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    A View from the Pew
    Sunday
    Sep302012

    Announcing THE RONCALLI CENTER 

    This week, America Magazine (http://www.americamagazine.org) released its October publication, which commemorates the 50th anniversary of the Second Vatican Council.  A feature article written by Ladislas Orsy, S.J. called A Time to Harvest describes the Second Vatican Council as a sower of seeds waiting to be harvested by the church in this time and place.

    In a Skype interview with America Magazine’s online editor Tim Reidy, Fr. Orsy describes an ecumenical council as a “human reality and saving mystery.” He further calls the current turbulence of the church a great ‘tsunami of the Spirit,” disturbing the world with a magnanimous wave of turmoil to transform apathy into Christian activity in service of the world.

    When asked how the current church can harvest the seeds planted by the Second Vatican Council, Fr. Orsy responds that each of us within our own contexts must creatively identify what needs to be done. Stop complaining, quit whining and get on with the work of the creative Spirit of God. “If we each do what we can do in our own time and place, the Spirit will notice and come to help.” (Watch the YouTube interview at http://www.youtube.com/watch?v=HyZIFqd2OWM&feature=share&list=UUKrLOIYtxTfjkBy5ho3FSaA.)

    What can we do? We can gather. We can create a dialogue of learning, of growth and of change. We can go beyond praying and singing the ‘rite’ words to digging more deeply into faith so that it informs our decisions on a daily basis. Consider just a few of the present issues we face every day: sexuality, politics, beginning and end of life decisions, health care reform, the economy, drugs, domestic violence, gun laws, education. How do the prophetic documents of the Second Vatican Council inform a contemporary application of faith and reason?

    Let’s find out together. Introducing The Roncalli Center, named after Pope John XXIII (Angelo Giuseppe Roncalli), who followed the prompting of the Spirit of God and initiated The Second Vatican Council. Let’s examine the Second Vatican Council’s principle teachings and expectations and learn how to apply them to daily living.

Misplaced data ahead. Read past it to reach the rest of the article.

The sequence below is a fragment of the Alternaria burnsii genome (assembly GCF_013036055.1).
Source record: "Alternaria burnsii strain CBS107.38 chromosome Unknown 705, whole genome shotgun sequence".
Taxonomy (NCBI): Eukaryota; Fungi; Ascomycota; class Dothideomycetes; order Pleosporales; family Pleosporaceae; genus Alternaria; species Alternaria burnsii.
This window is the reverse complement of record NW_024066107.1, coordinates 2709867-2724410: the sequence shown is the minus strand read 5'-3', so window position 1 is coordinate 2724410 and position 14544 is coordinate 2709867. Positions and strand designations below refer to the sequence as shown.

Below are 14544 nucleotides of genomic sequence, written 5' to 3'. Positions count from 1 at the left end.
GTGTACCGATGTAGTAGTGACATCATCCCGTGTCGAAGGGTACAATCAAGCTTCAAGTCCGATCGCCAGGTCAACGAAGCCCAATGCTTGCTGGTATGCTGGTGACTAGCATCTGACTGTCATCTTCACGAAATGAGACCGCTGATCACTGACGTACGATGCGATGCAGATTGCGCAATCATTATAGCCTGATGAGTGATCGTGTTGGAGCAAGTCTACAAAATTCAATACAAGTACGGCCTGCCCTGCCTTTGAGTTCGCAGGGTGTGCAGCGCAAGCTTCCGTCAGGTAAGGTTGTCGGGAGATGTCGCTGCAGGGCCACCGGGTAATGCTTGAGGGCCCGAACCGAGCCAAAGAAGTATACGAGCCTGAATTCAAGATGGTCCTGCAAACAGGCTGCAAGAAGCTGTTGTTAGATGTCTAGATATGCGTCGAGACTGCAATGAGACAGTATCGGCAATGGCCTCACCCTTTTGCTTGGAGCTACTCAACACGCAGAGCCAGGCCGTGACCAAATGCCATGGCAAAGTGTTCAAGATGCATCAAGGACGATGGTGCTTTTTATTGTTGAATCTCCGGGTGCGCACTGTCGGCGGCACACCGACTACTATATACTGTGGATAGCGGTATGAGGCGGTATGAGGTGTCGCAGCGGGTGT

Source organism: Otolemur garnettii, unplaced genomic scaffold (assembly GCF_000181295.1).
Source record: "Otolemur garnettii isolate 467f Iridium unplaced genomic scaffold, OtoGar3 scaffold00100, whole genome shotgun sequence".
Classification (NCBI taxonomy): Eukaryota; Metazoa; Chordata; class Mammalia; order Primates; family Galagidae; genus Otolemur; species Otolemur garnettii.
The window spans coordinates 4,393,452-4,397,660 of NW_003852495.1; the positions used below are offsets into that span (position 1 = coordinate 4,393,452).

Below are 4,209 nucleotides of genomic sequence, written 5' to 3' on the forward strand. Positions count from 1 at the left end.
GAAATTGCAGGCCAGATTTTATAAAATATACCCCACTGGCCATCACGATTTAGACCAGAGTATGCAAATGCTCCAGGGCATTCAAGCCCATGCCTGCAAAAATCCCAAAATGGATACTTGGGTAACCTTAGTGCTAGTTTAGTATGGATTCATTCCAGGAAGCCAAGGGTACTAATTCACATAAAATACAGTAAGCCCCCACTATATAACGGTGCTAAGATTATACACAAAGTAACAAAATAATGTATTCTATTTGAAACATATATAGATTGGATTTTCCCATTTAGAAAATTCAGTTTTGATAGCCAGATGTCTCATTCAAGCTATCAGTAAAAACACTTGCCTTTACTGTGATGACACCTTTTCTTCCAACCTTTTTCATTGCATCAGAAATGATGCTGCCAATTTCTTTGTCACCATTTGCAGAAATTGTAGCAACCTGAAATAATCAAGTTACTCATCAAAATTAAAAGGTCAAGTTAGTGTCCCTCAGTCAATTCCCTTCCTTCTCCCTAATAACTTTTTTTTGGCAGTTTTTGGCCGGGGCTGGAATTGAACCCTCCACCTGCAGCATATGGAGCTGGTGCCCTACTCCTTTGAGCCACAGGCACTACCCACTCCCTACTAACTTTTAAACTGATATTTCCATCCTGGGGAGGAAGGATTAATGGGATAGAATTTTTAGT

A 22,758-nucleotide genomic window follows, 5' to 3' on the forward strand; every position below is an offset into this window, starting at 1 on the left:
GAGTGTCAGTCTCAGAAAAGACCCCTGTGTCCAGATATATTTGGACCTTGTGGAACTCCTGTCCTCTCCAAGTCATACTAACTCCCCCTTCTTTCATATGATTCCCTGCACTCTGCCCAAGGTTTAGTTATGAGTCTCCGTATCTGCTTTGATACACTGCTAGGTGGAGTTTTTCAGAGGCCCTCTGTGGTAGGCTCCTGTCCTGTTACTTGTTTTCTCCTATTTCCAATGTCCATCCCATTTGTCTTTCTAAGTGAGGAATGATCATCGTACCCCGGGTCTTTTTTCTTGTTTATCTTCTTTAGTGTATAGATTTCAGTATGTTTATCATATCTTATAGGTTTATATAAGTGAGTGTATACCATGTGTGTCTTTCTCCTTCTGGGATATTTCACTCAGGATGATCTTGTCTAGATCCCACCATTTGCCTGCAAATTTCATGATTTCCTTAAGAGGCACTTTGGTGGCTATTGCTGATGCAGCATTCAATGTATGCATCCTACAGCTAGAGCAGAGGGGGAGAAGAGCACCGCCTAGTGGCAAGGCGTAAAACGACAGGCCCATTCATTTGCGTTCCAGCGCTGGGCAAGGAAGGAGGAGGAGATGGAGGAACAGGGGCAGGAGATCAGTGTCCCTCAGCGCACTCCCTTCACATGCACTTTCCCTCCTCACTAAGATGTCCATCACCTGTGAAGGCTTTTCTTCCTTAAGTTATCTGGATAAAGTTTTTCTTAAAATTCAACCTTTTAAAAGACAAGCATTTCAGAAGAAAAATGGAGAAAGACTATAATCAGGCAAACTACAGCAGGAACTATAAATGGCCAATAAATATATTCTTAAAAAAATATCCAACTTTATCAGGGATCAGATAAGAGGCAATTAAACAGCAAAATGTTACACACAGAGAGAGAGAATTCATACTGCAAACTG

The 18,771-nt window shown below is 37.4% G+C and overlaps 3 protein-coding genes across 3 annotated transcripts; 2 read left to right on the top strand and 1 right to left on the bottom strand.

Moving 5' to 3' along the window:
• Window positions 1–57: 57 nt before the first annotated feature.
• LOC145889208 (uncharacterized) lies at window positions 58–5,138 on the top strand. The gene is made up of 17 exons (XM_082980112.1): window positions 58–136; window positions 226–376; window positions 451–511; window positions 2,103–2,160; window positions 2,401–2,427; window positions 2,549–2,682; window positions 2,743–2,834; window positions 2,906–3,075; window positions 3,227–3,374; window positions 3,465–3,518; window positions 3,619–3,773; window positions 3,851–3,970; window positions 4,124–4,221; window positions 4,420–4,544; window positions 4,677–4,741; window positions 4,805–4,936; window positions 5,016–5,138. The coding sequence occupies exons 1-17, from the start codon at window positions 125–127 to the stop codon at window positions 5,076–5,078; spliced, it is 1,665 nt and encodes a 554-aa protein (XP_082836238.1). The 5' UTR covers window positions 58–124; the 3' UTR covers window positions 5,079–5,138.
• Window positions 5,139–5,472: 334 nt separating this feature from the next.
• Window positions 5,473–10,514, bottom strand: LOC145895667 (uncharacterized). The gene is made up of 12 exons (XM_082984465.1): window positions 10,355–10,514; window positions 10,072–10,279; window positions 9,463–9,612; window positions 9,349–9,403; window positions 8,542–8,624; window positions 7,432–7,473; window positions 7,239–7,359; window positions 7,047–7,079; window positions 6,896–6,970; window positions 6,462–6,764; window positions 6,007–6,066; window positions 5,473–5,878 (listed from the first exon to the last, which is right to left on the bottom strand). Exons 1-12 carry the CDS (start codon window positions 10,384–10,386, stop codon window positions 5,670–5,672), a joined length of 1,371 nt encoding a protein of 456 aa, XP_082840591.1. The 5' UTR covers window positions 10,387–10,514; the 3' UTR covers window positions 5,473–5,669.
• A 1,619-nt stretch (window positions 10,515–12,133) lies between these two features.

Save the date!

    TUESDAY WITH RONCALLI

    October 23, 2012 at 7:00-8:30 pm

    Place: The Morency Gannon’s

    157 Stevenson Street

    New Bedford, MA 02745

    Submit any questions with your RSVP to denise.morencygannon@gmail.com 

    Inaugural Facilitator

    Father Thomas Gaughan, C.S.C.

    A native of New Bedford, MA, and graduate of Bishop Stang High School of the Diocese of Fall River, Fr. Tom Gaughan, C.S.C. earned his Bachelor’s degree in Sociology in 1980 and his Master of Divinity degree in 1986 from the University of Notre Dame in South Bend, Indiana. Completing his doctoral studies in December of 2009, Fr. Tom received a Doctorate of Ministry in Preaching from the Aquinas Institute of Theology in St. Louis. His dissertation research focused on a methodology for effective preaching to college congregations.

    He was ordained as a priest for the Congregation of Holy Cross in 1987. Fr. Tom served the university community in a myriad of pastoral roles. He worked as the Associate Rector of the Basilica of the Sacred Heart on Notre Dame’s campus, served as Director of Retreats on campus for nine years and acted as the chaplain with the Notre Dame Folk Choir for seven years and participated as a member of the choir as a baritone. Fr. Tom served with distinction as the rector of Corby Hall for twenty years, ministering with compassionate care and pastoral integrity to thousands of students who resided in that residence hall.

    Since 1989 Fr. Tom has served as chaplain to several varsity athletic teams, most notably the Notre Dame Ice Hockey Team, which he has served since 1992. This past spring, Fr. Tom stepped down from his position as the rector of Stanford Hall where he served for twenty years. While working on publication aspects of his doctoral work on preaching for college age students during a six month sabbatical, Fr. Tom lives at the Holy Cross residence in North Dartmouth, MA.